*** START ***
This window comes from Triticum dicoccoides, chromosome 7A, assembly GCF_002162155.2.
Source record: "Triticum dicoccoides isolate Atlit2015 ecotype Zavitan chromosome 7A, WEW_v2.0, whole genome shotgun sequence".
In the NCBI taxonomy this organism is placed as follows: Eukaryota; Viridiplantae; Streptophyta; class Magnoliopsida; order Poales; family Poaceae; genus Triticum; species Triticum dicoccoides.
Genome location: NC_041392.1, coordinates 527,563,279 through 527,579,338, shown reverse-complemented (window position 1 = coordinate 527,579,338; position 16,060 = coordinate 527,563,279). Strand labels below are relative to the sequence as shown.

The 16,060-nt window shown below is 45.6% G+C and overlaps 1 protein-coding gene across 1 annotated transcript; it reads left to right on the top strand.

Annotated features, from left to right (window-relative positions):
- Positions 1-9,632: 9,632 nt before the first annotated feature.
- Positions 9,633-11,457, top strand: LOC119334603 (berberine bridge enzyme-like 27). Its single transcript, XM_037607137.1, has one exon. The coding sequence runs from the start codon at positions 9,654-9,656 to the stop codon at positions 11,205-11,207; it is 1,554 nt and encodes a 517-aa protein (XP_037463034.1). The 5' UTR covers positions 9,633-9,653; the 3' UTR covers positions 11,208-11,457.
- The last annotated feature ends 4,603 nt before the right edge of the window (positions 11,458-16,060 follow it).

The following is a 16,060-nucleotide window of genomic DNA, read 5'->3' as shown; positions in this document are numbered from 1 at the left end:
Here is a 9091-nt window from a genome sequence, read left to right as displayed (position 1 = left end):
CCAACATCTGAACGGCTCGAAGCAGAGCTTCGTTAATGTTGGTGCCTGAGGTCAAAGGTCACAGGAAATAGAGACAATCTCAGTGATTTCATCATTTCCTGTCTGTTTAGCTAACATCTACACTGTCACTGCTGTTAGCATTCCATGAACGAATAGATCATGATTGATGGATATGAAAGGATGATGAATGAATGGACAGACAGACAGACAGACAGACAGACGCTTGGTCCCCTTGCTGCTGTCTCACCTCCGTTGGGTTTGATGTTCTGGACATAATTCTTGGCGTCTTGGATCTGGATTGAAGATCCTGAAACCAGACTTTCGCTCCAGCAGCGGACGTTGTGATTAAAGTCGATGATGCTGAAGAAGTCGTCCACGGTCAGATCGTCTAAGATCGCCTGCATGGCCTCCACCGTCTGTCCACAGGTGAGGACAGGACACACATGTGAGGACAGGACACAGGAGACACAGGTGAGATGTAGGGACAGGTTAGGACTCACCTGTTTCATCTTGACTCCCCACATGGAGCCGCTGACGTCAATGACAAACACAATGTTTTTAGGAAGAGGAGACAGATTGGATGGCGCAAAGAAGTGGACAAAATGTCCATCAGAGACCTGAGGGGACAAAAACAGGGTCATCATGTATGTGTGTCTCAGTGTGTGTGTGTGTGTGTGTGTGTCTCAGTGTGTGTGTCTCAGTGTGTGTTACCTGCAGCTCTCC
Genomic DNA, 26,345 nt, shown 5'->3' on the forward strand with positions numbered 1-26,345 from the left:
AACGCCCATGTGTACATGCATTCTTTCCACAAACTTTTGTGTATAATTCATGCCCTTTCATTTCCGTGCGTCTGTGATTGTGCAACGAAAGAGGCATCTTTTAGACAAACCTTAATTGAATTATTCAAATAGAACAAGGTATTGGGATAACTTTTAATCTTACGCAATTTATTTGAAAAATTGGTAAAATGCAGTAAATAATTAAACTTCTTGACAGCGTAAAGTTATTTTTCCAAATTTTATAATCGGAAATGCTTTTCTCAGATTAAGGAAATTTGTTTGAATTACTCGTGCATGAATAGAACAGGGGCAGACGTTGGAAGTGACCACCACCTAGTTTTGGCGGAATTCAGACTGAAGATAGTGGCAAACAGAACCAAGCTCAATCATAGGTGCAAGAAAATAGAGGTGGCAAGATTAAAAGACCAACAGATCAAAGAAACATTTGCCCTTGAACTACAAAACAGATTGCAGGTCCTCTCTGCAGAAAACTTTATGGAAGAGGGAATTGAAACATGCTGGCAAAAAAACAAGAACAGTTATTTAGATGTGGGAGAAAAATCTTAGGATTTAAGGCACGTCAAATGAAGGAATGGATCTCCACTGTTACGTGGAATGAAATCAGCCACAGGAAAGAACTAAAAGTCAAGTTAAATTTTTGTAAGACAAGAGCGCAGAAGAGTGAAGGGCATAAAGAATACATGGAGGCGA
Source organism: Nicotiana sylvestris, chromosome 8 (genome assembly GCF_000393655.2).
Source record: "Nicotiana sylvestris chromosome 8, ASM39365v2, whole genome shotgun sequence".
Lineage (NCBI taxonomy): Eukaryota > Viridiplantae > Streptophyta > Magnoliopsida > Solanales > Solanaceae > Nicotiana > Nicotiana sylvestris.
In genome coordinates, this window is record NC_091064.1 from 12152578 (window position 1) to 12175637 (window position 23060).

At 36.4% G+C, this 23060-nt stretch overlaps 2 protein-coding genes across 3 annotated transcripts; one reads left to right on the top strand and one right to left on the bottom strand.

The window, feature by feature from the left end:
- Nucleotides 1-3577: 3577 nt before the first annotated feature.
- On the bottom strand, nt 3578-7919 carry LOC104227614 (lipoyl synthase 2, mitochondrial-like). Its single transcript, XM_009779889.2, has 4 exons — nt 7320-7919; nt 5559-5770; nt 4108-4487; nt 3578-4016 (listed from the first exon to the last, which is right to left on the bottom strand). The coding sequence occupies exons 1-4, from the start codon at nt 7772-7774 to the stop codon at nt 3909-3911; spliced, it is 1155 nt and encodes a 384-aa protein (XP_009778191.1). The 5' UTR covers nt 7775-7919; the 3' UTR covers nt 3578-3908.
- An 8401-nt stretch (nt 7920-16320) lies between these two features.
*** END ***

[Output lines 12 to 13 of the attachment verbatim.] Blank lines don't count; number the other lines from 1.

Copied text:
CCAACATCTGAACGGCTCGAAGCAGAGCTTCGTTAATGTTGGTGCCTGAGGTCAAAGGTCACAGGAAATAGAGACAATCTCAGTGATTTCATCATTTCCTGTCTGTTTAGCTAACATCTACACTGTCACTGCTGTTAGCATTCCATGAACGAATAGATCATGATTGATGGATATGAAAGGATGATGAATGAATGGACAGACAGACAGACAGACAGACAGACGCTTGGTCCCCTTGCTGCTGTCTCACCTCCGTTGGGTTTGATGTTCTGGACATAATTCTTGGCGTCTTGGATCTGGATTGAAGATCCTGAAACCAGACTTTCGCTCCAGCAGCGGACGTTGTGATTAAAGTCGATGATGCTGAAGAAGTCGTCCACGGTCAGATCGTCTAAGATCGCCTGCATGGCCTCCACCGTCTGTCCACAGGTGAGGACAGGACACACATGTGAGGACAGGACACAGGAGACACAGGTGAGATGTAGGGACAGGTTAGGACTCACCTGTTTCATCTTGACTCCCCACATGGAGCCGCTGACGTCAATGACAAACACAATGTTTTTAGGAAGAGGAGACAGATTGGATGGCGCAAAGAAGTGGACAAAATGTCCATCAGAGACCTGAGGGGACAAAAACAGGGTCATCATGTATGTGTGTCTCAGTGTGTGTGTGTGTGTGTGTGTGTCTCAGTGTGTGTGTCTCAGTGTGTGTTACCTGCAGCTCTCC
Genomic DNA, 26,345 nt, shown 5'->3' on the forward strand with positions numbered 1-26,345 from the left: